The Supreme Court declared Friday that same-sex couples have a right to marry anywhere in the United States.
Setting the stage for a potentially historic ruling, the Supreme Court announced Friday it will decide whether same-sex couples have a right to marry everywhere in America under the Constitution.
The new president of the Southern Baptist Convention said Wednesday that the denomination won’t relax its position on same-sex marriage and transgender identity, even as courts across the country strike down gay marriage bans and the group tries to bolster membership.
Married couples in Maryland pay a little more than 1 percent extra on their yearly taxes, compared to unmarried couples who file separately. Two Republican legislators say this penalizes marriage and want to flatten the tax levels.
The D.C. Superior Court says it is adding a second marriage ceremony room and boosting marriage bureau staffing to accommodate an increase in applications believed to be the result of the Supreme Court’s gay marriage ruling.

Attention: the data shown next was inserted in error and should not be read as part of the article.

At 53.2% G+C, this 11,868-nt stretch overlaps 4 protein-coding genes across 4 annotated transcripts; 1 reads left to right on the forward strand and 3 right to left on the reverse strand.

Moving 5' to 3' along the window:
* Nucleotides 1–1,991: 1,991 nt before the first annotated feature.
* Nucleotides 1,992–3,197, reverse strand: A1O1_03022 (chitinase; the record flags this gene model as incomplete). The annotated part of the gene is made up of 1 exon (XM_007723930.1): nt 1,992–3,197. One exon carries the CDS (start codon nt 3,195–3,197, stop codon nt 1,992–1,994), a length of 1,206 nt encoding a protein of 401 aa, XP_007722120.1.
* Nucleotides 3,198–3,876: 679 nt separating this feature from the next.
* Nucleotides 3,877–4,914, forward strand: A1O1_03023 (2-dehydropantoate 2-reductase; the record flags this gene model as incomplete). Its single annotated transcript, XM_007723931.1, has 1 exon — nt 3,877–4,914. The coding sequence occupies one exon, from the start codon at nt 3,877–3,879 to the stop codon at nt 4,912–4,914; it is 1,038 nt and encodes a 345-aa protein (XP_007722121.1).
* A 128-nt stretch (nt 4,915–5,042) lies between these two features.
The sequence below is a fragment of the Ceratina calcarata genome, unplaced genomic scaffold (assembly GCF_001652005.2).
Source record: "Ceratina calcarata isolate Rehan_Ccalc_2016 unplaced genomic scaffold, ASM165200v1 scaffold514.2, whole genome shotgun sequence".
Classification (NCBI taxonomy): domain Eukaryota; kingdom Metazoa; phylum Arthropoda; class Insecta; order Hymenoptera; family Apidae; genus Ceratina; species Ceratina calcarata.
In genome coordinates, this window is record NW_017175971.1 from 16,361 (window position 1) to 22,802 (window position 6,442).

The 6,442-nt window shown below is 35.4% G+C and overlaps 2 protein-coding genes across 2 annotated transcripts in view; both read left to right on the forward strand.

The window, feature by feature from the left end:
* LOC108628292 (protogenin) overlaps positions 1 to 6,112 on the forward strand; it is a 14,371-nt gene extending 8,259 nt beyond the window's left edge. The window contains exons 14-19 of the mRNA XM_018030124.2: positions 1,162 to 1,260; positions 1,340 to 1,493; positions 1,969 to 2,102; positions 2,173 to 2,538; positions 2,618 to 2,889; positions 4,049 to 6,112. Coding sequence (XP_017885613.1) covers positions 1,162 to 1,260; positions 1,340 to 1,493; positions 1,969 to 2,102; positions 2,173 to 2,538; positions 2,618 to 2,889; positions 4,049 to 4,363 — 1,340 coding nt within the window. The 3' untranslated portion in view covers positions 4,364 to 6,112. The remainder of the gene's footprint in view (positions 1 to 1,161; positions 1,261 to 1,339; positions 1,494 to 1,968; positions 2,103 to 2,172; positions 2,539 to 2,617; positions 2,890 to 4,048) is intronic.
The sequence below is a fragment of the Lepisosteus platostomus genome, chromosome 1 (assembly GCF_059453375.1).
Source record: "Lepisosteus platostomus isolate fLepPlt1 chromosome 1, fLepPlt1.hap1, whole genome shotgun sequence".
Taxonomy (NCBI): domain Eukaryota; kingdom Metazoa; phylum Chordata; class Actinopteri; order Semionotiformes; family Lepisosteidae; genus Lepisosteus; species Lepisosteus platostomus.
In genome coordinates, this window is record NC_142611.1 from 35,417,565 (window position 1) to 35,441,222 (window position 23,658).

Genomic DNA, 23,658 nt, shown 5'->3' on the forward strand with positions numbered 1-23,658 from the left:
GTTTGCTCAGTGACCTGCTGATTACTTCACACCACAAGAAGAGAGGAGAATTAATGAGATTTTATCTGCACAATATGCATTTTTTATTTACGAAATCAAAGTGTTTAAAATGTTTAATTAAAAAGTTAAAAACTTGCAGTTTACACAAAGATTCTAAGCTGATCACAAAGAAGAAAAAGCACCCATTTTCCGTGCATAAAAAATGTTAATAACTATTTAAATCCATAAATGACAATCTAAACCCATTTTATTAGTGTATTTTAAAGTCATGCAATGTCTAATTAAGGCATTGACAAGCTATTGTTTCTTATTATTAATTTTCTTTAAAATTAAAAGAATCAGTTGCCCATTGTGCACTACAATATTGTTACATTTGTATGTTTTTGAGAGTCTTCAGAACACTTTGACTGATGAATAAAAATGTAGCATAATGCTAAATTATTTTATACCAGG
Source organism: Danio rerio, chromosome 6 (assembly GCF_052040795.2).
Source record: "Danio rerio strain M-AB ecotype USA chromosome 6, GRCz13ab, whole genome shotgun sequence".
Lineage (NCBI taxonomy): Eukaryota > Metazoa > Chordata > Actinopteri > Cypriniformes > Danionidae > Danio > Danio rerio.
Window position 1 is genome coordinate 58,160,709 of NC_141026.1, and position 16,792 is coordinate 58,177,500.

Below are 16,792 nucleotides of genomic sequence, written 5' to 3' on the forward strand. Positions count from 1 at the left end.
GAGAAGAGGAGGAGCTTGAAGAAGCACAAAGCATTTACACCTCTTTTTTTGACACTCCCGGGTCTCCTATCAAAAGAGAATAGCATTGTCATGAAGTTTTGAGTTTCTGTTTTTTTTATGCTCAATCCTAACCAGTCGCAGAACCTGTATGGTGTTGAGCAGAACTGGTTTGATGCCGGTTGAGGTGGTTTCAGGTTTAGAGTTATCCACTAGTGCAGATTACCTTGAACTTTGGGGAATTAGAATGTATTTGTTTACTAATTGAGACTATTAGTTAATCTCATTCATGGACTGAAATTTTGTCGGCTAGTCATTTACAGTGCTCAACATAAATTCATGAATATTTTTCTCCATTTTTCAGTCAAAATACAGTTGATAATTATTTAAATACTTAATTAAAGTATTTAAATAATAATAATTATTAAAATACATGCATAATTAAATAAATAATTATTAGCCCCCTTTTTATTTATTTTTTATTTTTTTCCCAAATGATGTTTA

Is it possible to have a day bigger than the day you play the Super Bowl? Yep. And Torrey Smith had it Thursday.
The Supreme Court’s landmark ruling on same-sex marriage has private employers around the country scrambling to make sure their employee benefit plans comply with the law.
President Barack Obama is applauding the Supreme court’s decision to strike down the Defense of Marriage Act. Obama says the court “has righted a wrong, and our country is better off for it.”
A Frederick couple is celebrating 70 years of being married.
Dozens of same-sex couples from all over the country cap off Gay Pride Week by tying the knot before Baltimore’s top brass.
Wedding bells will be ringing in Baltimore during the Baltimore Pride Festival.
Mayor Stephanie Rawlings-Blake will officiate a mass wedding for same-sex couples during the Baltimore Pride Festival next month.